Southern Baptist International Mission Board terminates 13 missionaries who wouldn't sign statement
Trustees of the Southern Baptist Convention's International Mission Board fired 13 missionaries who refused to sign the 2000 Baptist Faith and Message by the May 5 deadline issued by IMB president Jerry Rankin. Twenty other missionaries tendered their resignation instead of signing, and 10 others chose early retirement.

"These missionaries are supported by Southern Baptist churches and should at least be willing to conduct their work in basic agreement with what Southern Baptists confess they believe," Rankin said. "Although we regret that any missionary would choose to resign rather than affirm the faith statement, we feel it is time to move forward and keep our focus on sharing Christ with a lost world."

Baptist Press reports that 34 other missionaries resigned last year over the Baptist Faith and Message, and says that claims of an exodus are exaggerated. "The attrition rate in 2002 was 5.2 percent, only .1 percent higher than 2001 and squarely in the middle of the range since 2000," writes Shawn Hendricks of Baptist Press.

Still, says Associated Baptist Press, "It is believed to be the largest group of SBC missionaries ever fired at one time."

There was no dissent among the trustees, according to reports.

"It is not appropriate to expect Southern Baptists to support those who are not willing to work in accord with what the denomination confesses to believe," said Rankin. "To do so would undercut the credibility and confidence in the IMB as a denominational mission entity serving Southern Baptists."

But several of the ousted missionaries say that being forced to sign the document goes against Baptist teachings. "Our authority is the Bible, and no man-written document," Rick and Nancy Dill wrote in an earlier letter to Rankin. Presumably the Dills were among the 13 missionaries fired, but the IMB is not releasing the names.

Missionaries' killer gets death penalty
Abed Abdul Razak Kamel (alternate spellings: Abed Abdel Razzak Kamel and Abed Abdulrazzak al-Kamel), who confessed to killing three IMB missionaries at the Jibla Baptist Hospital in Yemen, was sentenced to death yesterday. He'll probably face a firing squad.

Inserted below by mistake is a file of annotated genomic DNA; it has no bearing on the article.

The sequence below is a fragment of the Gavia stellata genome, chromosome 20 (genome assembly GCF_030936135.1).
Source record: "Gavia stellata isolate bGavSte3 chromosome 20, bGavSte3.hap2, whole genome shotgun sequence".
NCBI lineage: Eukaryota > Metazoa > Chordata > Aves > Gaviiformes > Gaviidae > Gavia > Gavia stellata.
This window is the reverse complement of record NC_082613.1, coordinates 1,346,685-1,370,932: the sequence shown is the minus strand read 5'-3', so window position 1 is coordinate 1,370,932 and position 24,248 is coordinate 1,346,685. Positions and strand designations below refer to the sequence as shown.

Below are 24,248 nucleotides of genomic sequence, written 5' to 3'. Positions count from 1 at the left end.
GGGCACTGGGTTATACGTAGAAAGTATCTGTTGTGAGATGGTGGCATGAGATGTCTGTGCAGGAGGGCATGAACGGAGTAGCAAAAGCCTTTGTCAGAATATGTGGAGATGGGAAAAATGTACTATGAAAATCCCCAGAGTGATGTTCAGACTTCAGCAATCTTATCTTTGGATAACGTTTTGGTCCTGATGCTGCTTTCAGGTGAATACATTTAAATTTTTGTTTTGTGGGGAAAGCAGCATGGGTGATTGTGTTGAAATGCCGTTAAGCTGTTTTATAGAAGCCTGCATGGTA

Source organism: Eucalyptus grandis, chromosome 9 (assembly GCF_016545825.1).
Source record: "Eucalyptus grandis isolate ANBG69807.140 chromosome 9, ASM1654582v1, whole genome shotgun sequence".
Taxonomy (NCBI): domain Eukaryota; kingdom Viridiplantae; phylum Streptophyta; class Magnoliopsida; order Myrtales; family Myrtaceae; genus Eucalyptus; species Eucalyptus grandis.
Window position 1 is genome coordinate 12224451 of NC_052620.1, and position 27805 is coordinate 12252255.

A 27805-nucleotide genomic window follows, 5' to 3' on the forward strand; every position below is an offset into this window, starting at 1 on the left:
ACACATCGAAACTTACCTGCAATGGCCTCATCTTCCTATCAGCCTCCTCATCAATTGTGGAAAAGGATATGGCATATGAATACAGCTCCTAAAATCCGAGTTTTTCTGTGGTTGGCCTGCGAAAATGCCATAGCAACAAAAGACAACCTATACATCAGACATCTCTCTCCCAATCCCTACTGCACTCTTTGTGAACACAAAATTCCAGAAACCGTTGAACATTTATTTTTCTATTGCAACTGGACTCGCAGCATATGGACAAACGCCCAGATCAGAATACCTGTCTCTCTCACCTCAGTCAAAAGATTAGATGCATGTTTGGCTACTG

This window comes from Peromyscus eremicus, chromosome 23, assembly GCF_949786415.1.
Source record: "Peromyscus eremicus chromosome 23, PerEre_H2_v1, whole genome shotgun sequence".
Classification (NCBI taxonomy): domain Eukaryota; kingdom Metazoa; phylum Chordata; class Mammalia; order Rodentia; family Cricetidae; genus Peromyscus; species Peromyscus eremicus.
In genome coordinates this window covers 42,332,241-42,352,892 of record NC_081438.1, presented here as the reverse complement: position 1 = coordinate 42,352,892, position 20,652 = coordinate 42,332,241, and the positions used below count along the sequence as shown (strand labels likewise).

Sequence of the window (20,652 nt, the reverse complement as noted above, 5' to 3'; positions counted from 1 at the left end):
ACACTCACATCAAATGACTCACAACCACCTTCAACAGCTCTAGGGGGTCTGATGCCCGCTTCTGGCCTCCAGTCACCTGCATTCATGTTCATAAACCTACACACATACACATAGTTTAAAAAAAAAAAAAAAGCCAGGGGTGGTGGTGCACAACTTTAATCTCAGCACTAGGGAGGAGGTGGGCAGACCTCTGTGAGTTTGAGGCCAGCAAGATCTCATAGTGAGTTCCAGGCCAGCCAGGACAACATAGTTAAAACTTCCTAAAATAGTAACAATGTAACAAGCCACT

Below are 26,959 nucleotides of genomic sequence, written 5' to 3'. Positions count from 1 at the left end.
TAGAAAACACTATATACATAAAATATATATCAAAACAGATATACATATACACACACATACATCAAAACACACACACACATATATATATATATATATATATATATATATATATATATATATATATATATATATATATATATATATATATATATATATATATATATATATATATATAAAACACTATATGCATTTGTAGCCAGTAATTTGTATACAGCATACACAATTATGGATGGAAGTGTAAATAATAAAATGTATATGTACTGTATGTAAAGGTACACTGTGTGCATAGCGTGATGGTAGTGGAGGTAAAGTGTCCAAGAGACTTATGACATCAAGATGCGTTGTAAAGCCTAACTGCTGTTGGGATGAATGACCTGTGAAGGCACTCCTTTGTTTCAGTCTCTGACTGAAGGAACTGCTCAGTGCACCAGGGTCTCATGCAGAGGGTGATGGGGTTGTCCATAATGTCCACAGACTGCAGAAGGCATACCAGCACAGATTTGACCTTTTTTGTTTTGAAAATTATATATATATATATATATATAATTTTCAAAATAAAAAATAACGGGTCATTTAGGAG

"He deserves even worse," hospital director Abdel Karim Hassan told the Associated Press. (It's unclear from press reports whether Hassan was the hospital's director at the time of the shooting—when the hospital was run by Baptists—or took over when control was passed to the Yemeni government.)

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Kamel, who said he killed the three missionaries and wounded a fourth "out of a religious duty … and in revenge from those who converted Muslims from their religion and made them unbelievers," says he should have been tried by an Islamic court, not a civil one. "The ruling is a political one and violates Islamic Shari'ah law," he said.

More articles: Billy Graham in San Diego

Mission wrap-ups:

  1. Old school religion | 50 years later, Graham is still drawing crowds (Los Angeles Times)

  2. Tending his flock | Evangelist spreads message of faith 'when the world is in turmoil' (The San Diego Union-Tribune)

  3. Thousands flock to see Billy Graham | The evangelist fills San Diego stadium for what may be one of his last missions (The Orange County Register)

  4. Graham touches on Mideast, tornadoes at mission (Asheville Citizen-Times, N.C.)

  5. Graham wraps up Mission San Diego | Organizers estimated 270,000 people attended the mission; 13,107 individuals made a decision to accept a new life in Christ (Asheville Citizen-Times, N.C.)

Billy Graham and youth:

  1. Reaching the youth | Stadium rocks with music, message for young people (The San Diego Union-Tribune)

  2. Billy Graham targeting youth more than ever (Asheville Citizen-Times, N.C.)

  3. Graham taps into power of youth (Asheville Citizen-Times, N.C.)

Graham and race:

  1. Is Graham's ministry bridging the racial divide? | Here in Western North Carolina, some local pastors feel the Montreat evangelist's organization is not doing enough to further the racial reconciliation of which Graham speaks (Asheville Citizen-Times, N.C.)

  2. Graham insider Jones reflects on 'coloring of crusade' | Howard O. Jones has a perspective on the world's most famous evangelist that is different from any other. He was the first African-American evangelist hired by Billy Graham in 1957 (Asheville Citizen-Times, N.C.)

Graham and the military:

  1. In war and peace | Second night of mission places focus on military (The San Diego Union-Tribune)

  2. San Diego homeless, military get aid from Graham ministry (Asheville Citizen-Times, N.C.)

  3. Graham brings God's word to military-heavy San Diego (Asheville Citizen-Times, N.C.)

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